Suggested Citation: Dixit, Himanshu, Shikha Bhasin, Paras Bhattrai, Sunil Mani, and Arnab K. Laha. 2023. Perceptions of Refrigeration and Air-conditioning Service Technicians on India Cooling Action Plan: Enhancing Servicing Sector Jobs for a Just Transition. New Delhi: Council on Energy, Environment and Water.
The rising demand for air-conditioners in India will pose challenges from climate and energy consumption standpoints. The role of trained service technicians will be key in maintaining the rated efficiency and performance of units, as well as ensuring proper lifecycle refrigerant management.
This report tries to capture certain attributes of the room air-conditioner (RAC) servicing sector such as levels of training and awareness of technicians, income drivers and financial status, on-job challenges, as well as technicians’ aspirations and preferences on what should happen in order to revamp the informal RAC servicing sector in India.
It also attempts to understand how service technicians view the government’s existing aims, targets, and programmes pertaining to training and certification, HFC phase-down and skilling in the RAC servicing sector. The study assimilates these perceptions in the context of the prevailing training and certification programmes, to provide recommendations for the roll-out of more effective strategies.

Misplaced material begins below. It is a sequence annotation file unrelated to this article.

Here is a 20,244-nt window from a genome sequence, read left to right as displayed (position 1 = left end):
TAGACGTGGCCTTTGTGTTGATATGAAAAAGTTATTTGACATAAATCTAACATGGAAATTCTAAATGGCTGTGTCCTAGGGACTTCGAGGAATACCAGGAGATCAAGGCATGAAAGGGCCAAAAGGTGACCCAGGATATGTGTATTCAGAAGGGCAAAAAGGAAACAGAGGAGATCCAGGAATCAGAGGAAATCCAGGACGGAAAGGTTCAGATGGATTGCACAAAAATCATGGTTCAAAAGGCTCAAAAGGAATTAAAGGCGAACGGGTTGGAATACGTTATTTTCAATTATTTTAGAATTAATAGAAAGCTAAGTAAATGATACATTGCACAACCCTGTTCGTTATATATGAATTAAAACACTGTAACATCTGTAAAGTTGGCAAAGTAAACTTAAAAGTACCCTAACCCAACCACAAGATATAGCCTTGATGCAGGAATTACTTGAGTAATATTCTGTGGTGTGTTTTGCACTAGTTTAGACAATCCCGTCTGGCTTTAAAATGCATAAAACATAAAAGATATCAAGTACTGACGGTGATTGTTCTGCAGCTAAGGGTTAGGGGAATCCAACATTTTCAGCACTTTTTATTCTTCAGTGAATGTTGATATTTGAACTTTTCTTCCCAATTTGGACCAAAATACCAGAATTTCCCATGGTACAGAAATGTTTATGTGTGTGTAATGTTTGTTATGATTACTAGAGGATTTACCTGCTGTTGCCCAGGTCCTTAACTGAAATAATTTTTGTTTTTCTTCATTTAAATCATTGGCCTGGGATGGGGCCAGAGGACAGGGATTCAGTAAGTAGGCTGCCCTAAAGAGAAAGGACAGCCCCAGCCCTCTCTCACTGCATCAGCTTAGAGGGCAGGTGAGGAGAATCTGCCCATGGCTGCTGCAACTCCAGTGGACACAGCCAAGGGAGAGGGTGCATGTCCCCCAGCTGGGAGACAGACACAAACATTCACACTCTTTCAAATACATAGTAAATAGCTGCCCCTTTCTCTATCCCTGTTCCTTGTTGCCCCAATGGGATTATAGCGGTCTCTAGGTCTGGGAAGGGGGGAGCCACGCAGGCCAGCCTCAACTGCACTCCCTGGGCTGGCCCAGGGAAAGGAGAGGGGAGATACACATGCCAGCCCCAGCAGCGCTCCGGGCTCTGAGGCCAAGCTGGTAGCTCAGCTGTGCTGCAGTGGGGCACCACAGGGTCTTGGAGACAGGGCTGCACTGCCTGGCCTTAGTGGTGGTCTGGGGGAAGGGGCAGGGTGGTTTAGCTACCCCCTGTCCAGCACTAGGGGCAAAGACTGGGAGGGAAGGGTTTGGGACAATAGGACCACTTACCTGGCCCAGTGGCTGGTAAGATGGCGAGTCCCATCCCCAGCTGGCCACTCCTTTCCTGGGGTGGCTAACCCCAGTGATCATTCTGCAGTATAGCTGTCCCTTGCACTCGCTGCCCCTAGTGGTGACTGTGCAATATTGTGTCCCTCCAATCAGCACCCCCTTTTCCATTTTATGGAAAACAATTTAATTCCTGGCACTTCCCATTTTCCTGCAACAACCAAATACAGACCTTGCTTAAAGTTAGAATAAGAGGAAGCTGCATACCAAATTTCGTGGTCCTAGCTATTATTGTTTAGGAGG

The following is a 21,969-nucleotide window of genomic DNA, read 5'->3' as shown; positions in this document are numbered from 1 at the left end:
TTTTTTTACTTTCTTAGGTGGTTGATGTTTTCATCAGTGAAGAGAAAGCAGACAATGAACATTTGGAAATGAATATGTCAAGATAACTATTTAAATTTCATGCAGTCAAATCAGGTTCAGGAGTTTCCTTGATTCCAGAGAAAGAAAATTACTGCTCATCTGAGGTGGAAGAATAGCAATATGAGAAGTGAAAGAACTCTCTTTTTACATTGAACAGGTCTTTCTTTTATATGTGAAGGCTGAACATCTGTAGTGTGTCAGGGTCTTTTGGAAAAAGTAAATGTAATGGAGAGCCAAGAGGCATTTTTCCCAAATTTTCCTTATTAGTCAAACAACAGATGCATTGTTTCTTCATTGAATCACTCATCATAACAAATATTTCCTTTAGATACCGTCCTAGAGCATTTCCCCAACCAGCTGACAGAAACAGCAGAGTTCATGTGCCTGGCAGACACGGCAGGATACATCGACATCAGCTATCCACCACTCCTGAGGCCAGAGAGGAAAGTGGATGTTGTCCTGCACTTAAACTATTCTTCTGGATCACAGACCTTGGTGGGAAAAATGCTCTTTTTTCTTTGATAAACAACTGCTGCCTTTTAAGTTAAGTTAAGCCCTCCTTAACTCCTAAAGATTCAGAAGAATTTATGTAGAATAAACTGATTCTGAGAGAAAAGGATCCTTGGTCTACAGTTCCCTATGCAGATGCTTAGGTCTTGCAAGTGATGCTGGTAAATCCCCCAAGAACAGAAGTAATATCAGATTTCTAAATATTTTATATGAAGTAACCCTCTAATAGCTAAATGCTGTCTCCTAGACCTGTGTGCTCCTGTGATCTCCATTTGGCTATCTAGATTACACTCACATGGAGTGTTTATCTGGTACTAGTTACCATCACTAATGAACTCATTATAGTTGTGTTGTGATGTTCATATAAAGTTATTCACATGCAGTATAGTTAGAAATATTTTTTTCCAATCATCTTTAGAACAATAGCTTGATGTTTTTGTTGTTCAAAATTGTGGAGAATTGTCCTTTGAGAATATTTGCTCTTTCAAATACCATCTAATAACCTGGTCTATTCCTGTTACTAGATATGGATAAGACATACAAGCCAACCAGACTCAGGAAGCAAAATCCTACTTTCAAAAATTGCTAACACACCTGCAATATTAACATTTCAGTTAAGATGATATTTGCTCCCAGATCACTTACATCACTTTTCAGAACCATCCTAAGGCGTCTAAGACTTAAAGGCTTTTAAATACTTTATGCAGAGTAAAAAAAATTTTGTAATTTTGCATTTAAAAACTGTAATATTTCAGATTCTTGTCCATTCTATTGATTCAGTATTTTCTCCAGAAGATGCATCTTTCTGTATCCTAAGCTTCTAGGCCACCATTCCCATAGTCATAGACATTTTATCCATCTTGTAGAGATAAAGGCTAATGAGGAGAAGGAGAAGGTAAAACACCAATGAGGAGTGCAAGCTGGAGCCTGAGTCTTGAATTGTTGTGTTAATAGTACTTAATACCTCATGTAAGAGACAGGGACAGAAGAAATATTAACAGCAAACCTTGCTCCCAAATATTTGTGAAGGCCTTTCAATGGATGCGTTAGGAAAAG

Air-conditioning is one way to mitigate the effects of rising heat on human population, and is therefore rightly acknowledged as a developmental necessity under the India Cooling Action Plan (ICAP) (MoEFCC 2019). As India rapidly urbanises and grows in population, the need to enable access to cooling in hot temperatures will inevitably increase the prevalence of air-conditioning.
The rise in the access and use of air-conditioning will pose challenges from climate and energy consumption standpoints. First, the refrigerant technologies and fluorinated gases used presently in air-conditioning systems have high global warming potential (GWP). For instance, modelling assessments suggest that with about 10 per cent leakage rate, R410A alone will be responsible for about 16 per cent of total global warming by 2030 (Chaturvedi and Sharma 2015). Second, the energy requirements of a cooling system are substantial. Just the space cooling segment is responsible for about 12 per cent of total electricity use in the country (MoEFCC 2019). Simultaneous use of cooling units by a large number of people put the electricity grid under stress, which results in blackouts as well as high price of electricity to service that power demand. Hence, there is sizeable scope and opportunity to mitigate the primary (caused by refrigerants) and secondary (electricity use) emissions in the cooling sector, as well as make cooling more affordable to the larger populace.